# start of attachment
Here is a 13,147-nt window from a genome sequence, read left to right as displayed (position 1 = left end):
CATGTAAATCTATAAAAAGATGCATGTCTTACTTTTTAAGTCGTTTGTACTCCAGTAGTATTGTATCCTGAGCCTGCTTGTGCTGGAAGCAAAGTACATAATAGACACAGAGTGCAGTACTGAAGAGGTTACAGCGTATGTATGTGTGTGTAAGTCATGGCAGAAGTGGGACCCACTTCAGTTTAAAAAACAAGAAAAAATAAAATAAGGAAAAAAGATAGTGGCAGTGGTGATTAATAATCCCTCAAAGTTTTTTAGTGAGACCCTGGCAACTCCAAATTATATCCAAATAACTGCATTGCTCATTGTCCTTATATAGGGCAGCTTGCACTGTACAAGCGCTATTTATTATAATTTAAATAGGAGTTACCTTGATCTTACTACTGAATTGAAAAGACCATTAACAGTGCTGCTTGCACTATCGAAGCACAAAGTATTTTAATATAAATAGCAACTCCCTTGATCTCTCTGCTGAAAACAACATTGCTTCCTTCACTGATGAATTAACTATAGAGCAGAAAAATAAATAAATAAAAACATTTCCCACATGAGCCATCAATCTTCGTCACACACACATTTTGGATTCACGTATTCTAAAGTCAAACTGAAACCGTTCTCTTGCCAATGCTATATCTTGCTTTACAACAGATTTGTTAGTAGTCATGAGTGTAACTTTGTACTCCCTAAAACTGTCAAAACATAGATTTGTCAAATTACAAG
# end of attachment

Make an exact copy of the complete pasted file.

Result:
Here is a 13,147-nt window from a genome sequence, read left to right as displayed (position 1 = left end):
CATGTAAATCTATAAAAAGATGCATGTCTTACTTTTTAAGTCGTTTGTACTCCAGTAGTATTGTATCCTGAGCCTGCTTGTGCTGGAAGCAAAGTACATAATAGACACAGAGTGCAGTACTGAAGAGGTTACAGCGTATGTATGTGTGTGTAAGTCATGGCAGAAGTGGGACCCACTTCAGTTTAAAAAACAAGAAAAAATAAAATAAGGAAAAAAGATAGTGGCAGTGGTGATTAATAATCCCTCAAAGTTTTTTAGTGAGACCCTGGCAACTCCAAATTATATCCAAATAACTGCATTGCTCATTGTCCTTATATAGGGCAGCTTGCACTGTACAAGCGCTATTTATTATAATTTAAATAGGAGTTACCTTGATCTTACTACTGAATTGAAAAGACCATTAACAGTGCTGCTTGCACTATCGAAGCACAAAGTATTTTAATATAAATAGCAACTCCCTTGATCTCTCTGCTGAAAACAACATTGCTTCCTTCACTGATGAATTAACTATAGAGCAGAAAAATAAATAAATAAAAACATTTCCCACATGAGCCATCAATCTTCGTCACACACACATTTTGGATTCACGTATTCTAAAGTCAAACTGAAACCGTTCTCTTGCCAATGCTATATCTTGCTTTACAACAGATTTGTTAGTAGTCATGAGTGTAACTTTGTACTCCCTAAAACTGTCAAAACATAGATTTGTCAAATTACAAG